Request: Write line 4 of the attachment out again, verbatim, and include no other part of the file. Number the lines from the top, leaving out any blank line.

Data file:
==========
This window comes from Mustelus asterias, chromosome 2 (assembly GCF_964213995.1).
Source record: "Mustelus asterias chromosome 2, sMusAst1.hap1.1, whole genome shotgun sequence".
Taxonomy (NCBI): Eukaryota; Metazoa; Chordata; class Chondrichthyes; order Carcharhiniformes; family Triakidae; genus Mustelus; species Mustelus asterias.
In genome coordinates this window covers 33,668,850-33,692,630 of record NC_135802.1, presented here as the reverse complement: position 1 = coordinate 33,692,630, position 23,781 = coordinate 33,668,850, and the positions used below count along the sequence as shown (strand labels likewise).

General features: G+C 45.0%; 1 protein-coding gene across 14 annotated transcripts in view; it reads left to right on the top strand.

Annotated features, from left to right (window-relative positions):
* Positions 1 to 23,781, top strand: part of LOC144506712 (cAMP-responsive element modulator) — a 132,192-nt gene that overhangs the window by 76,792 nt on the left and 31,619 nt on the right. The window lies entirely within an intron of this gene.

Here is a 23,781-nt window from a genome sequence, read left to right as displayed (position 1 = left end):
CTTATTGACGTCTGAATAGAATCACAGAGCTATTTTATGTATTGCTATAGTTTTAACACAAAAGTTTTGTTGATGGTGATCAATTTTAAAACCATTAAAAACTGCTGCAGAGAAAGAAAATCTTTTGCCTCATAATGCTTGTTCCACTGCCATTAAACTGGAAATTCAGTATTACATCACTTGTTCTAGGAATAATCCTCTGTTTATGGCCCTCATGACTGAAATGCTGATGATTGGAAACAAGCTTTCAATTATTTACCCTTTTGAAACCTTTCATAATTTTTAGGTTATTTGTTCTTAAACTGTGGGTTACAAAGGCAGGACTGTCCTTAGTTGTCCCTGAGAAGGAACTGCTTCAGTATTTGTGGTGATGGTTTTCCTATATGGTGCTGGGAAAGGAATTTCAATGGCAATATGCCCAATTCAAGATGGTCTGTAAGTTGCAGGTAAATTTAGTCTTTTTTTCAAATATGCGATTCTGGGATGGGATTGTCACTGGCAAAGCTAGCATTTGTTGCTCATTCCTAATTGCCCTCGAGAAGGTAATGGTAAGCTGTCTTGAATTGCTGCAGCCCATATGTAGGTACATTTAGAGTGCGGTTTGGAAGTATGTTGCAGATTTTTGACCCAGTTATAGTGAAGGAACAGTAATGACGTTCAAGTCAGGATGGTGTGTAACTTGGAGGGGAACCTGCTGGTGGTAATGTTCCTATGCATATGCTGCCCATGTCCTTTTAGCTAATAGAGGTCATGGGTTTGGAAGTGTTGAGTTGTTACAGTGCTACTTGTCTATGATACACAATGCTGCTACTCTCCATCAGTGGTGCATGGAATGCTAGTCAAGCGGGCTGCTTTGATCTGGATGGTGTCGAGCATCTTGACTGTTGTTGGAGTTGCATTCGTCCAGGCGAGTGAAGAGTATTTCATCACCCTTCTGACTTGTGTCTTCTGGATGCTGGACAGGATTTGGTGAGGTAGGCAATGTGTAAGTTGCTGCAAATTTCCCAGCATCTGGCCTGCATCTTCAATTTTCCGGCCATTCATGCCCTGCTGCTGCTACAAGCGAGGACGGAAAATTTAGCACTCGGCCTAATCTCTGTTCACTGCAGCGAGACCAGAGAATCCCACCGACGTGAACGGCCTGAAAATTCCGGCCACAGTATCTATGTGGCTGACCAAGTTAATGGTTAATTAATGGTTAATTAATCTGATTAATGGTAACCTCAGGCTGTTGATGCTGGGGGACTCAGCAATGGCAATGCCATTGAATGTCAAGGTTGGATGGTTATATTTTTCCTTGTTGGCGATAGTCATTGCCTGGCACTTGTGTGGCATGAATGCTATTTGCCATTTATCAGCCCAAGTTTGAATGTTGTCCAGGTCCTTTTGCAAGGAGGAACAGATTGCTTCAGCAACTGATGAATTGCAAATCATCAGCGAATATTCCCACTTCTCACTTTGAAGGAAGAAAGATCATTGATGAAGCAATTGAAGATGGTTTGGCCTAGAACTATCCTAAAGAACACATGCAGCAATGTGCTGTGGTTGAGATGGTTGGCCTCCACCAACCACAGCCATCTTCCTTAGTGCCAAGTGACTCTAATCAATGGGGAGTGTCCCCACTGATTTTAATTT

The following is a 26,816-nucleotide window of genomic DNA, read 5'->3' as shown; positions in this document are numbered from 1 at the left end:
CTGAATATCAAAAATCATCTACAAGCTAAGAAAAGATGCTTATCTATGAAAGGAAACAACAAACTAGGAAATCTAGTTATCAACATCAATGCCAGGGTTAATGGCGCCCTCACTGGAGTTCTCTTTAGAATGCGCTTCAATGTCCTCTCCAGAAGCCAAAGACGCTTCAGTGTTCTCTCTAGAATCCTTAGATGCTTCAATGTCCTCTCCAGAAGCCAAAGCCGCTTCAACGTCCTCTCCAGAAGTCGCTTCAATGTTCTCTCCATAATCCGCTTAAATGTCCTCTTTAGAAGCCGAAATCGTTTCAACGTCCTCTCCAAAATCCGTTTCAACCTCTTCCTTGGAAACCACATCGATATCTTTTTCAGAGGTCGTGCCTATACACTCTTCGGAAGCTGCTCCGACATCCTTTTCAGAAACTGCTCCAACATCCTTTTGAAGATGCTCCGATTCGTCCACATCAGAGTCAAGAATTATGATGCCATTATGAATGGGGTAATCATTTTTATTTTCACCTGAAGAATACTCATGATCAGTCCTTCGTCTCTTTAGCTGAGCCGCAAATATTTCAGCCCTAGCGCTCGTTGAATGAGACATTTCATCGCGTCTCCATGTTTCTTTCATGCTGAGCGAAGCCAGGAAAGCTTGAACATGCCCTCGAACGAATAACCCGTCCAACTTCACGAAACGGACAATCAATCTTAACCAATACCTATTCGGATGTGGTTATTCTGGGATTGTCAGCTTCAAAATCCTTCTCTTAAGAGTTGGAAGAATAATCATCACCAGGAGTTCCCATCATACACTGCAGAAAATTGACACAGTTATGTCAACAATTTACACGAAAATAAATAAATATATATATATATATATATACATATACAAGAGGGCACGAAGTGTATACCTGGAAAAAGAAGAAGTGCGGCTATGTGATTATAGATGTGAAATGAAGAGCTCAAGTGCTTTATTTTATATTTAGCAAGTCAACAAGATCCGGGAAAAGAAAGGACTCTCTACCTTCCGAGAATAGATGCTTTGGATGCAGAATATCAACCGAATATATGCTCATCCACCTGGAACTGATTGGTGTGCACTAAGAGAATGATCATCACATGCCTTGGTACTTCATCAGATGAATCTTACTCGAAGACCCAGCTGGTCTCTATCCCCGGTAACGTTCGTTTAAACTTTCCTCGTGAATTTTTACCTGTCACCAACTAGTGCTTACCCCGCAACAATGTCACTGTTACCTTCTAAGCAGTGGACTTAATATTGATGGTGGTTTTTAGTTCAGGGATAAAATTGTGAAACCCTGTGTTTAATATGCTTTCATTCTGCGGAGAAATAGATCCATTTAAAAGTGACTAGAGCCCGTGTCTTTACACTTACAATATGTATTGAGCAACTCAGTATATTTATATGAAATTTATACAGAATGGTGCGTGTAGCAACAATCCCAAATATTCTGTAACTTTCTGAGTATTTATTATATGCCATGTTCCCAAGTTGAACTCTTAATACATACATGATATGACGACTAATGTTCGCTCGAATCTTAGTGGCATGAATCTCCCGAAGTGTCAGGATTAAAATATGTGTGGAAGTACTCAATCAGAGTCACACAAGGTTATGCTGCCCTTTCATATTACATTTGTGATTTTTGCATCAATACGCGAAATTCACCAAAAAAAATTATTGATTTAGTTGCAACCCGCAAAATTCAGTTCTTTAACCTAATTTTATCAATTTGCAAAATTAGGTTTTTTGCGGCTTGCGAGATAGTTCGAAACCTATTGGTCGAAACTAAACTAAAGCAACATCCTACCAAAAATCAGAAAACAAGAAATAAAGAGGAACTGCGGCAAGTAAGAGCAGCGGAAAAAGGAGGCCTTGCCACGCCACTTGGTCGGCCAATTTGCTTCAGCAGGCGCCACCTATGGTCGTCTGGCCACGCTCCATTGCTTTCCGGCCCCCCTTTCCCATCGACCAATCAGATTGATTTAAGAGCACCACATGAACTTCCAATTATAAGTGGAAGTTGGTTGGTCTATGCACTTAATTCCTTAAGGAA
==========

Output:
In genome coordinates this window covers 33,668,850-33,692,630 of record NC_135802.1, presented here as the reverse complement: position 1 = coordinate 33,692,630, position 23,781 = coordinate 33,668,850, and the positions used below count along the sequence as shown (strand labels likewise).